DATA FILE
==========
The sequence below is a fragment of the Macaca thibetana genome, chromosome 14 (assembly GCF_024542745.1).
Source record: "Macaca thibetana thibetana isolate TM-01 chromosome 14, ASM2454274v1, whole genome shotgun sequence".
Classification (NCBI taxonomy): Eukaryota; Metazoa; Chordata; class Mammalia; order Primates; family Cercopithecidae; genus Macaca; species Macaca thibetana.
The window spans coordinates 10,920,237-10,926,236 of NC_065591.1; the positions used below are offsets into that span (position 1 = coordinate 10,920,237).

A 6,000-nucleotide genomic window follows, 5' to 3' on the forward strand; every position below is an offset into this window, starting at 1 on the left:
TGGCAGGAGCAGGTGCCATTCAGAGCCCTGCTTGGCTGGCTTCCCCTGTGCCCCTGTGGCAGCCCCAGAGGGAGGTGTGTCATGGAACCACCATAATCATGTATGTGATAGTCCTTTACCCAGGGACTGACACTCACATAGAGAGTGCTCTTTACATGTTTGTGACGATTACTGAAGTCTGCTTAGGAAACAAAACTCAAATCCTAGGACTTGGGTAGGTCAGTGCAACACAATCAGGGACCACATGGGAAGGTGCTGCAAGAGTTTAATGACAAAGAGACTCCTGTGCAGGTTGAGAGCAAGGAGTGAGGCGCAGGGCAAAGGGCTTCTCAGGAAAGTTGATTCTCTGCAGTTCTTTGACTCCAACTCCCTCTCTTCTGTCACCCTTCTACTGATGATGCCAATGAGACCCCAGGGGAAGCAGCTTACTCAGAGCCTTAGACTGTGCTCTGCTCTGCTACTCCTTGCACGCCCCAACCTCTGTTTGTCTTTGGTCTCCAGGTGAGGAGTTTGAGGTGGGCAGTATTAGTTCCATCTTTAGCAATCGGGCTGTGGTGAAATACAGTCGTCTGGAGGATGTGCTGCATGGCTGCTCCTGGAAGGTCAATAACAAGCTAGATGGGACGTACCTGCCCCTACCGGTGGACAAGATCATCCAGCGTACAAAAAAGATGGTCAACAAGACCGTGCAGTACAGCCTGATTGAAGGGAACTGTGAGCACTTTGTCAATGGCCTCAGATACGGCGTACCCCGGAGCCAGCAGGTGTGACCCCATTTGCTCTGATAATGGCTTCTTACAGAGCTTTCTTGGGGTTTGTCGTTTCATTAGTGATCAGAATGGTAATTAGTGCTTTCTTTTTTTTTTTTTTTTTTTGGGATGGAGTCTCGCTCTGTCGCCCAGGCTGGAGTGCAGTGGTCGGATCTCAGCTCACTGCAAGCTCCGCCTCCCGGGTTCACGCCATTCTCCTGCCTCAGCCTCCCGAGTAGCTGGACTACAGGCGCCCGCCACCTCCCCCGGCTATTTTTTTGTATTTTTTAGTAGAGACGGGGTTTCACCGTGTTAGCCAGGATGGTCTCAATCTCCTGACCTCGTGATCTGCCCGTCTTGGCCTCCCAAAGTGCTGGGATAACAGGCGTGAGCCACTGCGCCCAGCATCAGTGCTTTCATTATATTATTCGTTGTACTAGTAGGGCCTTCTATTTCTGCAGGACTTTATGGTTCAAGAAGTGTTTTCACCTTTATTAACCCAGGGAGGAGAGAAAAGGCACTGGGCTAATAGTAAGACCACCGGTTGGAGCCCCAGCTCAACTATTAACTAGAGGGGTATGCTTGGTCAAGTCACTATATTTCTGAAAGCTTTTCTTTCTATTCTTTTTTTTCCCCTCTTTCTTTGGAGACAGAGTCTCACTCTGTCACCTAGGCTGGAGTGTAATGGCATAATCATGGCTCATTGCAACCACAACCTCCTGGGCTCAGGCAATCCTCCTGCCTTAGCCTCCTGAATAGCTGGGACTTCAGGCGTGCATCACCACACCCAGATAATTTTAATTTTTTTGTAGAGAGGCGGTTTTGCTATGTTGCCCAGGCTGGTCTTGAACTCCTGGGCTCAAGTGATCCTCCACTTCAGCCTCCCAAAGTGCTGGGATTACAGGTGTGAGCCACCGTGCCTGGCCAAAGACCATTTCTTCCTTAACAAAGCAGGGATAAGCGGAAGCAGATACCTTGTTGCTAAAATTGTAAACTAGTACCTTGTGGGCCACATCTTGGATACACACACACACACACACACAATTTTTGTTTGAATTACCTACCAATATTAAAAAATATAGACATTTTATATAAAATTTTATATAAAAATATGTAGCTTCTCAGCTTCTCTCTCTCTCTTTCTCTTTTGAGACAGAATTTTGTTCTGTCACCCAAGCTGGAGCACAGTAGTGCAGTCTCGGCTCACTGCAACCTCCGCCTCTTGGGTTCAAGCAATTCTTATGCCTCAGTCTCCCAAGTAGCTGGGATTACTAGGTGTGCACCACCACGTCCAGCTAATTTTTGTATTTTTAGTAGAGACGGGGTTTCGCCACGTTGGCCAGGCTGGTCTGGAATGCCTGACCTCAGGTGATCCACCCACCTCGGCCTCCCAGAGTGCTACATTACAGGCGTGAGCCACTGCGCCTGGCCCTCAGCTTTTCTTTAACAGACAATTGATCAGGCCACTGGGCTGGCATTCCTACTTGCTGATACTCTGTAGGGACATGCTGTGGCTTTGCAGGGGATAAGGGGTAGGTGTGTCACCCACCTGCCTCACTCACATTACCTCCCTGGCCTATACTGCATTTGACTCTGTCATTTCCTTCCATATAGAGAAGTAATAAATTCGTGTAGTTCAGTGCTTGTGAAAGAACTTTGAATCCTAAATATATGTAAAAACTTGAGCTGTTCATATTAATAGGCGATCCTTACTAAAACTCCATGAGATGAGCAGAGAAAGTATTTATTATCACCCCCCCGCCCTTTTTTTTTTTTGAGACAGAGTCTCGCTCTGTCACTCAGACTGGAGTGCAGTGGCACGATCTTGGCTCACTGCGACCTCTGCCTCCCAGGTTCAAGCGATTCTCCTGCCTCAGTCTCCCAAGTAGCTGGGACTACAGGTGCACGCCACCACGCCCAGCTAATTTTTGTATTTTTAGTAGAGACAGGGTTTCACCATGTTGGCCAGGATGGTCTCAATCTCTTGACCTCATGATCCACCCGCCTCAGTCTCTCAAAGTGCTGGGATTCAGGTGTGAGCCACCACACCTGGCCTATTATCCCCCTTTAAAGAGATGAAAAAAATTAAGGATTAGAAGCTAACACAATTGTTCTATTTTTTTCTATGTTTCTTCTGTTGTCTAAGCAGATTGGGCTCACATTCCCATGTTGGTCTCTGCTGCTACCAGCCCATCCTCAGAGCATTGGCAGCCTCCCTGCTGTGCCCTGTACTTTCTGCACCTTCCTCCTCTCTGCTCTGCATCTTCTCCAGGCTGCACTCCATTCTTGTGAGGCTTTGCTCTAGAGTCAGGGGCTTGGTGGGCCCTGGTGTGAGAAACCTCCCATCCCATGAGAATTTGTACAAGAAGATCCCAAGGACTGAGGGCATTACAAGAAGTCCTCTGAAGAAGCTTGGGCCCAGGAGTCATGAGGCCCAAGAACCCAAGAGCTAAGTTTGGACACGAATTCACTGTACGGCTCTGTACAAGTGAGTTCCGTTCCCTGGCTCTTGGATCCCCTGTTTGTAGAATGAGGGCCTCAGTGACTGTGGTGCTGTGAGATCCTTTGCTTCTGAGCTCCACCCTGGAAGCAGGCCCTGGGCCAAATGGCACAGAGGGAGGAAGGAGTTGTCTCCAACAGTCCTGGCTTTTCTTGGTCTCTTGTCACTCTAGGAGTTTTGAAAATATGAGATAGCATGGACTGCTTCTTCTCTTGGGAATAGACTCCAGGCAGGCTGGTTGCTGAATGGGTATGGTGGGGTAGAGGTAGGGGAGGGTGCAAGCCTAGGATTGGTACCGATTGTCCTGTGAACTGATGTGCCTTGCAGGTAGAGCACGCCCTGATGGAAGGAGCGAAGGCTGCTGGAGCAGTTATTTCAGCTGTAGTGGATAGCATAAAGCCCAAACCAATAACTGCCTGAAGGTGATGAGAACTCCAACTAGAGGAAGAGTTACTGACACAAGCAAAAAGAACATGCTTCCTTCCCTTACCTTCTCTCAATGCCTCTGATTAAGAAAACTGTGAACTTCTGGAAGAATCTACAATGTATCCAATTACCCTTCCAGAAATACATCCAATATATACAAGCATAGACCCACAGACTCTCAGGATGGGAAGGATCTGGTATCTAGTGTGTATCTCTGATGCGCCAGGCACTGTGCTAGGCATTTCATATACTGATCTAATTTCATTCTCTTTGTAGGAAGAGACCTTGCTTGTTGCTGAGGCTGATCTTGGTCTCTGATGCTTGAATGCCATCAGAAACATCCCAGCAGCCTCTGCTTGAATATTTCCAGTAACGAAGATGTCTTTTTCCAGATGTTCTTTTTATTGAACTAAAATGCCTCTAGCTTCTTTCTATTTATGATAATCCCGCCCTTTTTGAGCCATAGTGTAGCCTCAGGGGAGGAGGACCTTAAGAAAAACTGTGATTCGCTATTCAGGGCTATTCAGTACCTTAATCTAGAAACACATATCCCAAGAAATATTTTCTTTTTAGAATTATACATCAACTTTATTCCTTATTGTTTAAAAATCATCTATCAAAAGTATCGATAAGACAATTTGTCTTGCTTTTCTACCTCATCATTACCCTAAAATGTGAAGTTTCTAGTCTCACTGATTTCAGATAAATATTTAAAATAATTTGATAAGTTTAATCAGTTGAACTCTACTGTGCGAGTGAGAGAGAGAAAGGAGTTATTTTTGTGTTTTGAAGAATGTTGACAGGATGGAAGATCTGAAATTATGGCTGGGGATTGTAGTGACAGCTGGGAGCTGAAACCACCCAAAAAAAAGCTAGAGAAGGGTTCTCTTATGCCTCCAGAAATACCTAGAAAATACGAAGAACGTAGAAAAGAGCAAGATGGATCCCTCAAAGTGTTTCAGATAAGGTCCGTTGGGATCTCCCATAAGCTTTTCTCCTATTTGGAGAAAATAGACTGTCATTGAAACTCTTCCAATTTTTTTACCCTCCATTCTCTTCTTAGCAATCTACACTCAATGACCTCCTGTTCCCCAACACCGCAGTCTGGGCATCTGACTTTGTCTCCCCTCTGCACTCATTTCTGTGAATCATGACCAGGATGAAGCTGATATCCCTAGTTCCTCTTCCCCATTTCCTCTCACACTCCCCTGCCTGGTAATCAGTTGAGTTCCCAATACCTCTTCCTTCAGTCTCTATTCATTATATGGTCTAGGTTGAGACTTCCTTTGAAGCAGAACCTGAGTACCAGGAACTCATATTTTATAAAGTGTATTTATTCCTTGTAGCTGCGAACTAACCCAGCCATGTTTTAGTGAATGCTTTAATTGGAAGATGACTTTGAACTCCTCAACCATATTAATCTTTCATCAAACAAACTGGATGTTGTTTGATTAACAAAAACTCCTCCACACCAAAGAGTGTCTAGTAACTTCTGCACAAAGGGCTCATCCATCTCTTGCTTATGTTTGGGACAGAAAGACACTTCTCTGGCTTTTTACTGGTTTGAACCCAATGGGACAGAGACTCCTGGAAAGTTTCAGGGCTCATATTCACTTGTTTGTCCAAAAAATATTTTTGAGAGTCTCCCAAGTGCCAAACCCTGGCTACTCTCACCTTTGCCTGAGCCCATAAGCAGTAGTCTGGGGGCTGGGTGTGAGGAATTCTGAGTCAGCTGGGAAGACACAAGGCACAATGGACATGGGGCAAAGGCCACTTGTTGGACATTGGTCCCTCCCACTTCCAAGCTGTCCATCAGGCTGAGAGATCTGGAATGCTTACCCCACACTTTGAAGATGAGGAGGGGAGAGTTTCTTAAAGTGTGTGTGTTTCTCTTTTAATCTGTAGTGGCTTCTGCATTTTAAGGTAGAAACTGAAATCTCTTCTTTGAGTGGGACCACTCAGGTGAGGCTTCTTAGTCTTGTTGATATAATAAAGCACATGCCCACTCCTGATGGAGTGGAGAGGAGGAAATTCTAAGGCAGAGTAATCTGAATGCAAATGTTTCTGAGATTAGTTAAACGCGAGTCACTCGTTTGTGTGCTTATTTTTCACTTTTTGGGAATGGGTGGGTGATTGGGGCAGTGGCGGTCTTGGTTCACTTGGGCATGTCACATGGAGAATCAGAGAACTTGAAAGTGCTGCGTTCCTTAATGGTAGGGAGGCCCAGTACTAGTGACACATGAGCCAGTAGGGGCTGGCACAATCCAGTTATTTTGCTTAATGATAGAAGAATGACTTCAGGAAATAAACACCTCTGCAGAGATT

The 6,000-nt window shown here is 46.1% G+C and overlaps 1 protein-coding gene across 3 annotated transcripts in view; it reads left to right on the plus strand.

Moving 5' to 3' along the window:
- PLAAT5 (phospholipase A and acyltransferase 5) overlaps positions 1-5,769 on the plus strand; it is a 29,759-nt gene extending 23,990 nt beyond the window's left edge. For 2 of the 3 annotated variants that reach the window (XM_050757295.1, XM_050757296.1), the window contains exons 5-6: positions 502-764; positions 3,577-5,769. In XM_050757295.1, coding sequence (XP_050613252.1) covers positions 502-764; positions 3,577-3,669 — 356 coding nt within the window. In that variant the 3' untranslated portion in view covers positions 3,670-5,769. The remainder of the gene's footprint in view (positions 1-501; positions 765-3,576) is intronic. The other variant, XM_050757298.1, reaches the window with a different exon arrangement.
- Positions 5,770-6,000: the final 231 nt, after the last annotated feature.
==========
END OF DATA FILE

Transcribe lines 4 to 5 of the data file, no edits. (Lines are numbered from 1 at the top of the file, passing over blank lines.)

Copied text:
The window spans coordinates 10,920,237-10,926,236 of NC_065591.1; the positions used below are offsets into that span (position 1 = coordinate 10,920,237).

A 6,000-nucleotide genomic window follows, 5' to 3' on the forward strand; every position below is an offset into this window, starting at 1 on the left: